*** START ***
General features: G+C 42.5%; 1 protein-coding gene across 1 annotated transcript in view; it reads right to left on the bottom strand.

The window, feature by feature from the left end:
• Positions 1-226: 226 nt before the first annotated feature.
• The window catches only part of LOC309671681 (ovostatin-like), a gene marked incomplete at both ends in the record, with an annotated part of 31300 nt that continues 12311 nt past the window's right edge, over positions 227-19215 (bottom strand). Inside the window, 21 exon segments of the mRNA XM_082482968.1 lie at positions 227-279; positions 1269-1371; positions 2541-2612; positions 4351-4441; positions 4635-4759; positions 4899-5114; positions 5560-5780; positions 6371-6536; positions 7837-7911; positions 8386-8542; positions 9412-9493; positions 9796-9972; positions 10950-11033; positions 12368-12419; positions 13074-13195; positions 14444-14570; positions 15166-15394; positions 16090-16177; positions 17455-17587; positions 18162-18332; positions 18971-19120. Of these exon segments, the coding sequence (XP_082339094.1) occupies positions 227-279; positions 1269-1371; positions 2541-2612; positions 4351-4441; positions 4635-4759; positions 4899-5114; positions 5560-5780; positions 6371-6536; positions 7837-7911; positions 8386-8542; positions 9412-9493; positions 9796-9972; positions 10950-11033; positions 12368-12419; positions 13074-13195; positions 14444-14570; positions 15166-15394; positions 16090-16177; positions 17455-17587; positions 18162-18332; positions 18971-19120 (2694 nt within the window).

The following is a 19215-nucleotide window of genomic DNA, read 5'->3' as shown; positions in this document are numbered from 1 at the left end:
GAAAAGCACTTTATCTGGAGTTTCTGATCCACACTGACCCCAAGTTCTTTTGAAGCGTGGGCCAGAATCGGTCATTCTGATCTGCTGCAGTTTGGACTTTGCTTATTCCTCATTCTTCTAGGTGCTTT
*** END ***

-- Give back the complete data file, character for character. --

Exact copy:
General features: G+C 42.5%; 1 protein-coding gene across 1 annotated transcript in view; it reads right to left on the bottom strand.

The window, feature by feature from the left end:
• Positions 1-226: 226 nt before the first annotated feature.
• The window catches only part of LOC309671681 (ovostatin-like), a gene marked incomplete at both ends in the record, with an annotated part of 31300 nt that continues 12311 nt past the window's right edge, over positions 227-19215 (bottom strand). Inside the window, 21 exon segments of the mRNA XM_082482968.1 lie at positions 227-279; positions 1269-1371; positions 2541-2612; positions 4351-4441; positions 4635-4759; positions 4899-5114; positions 5560-5780; positions 6371-6536; positions 7837-7911; positions 8386-8542; positions 9412-9493; positions 9796-9972; positions 10950-11033; positions 12368-12419; positions 13074-13195; positions 14444-14570; positions 15166-15394; positions 16090-16177; positions 17455-17587; positions 18162-18332; positions 18971-19120. Of these exon segments, the coding sequence (XP_082339094.1) occupies positions 227-279; positions 1269-1371; positions 2541-2612; positions 4351-4441; positions 4635-4759; positions 4899-5114; positions 5560-5780; positions 6371-6536; positions 7837-7911; positions 8386-8542; positions 9412-9493; positions 9796-9972; positions 10950-11033; positions 12368-12419; positions 13074-13195; positions 14444-14570; positions 15166-15394; positions 16090-16177; positions 17455-17587; positions 18162-18332; positions 18971-19120 (2694 nt within the window).

The following is a 19215-nucleotide window of genomic DNA, read 5'->3' as shown; positions in this document are numbered from 1 at the left end:
GAAAAGCACTTTATCTGGAGTTTCTGATCCACACTGACCCCAAGTTCTTTTGAAGCGTGGGCCAGAATCGGTCATTCTGATCTGCTGCAGTTTGGACTTTGCTTATTCCTCATTCTTCTAGGTGCTTT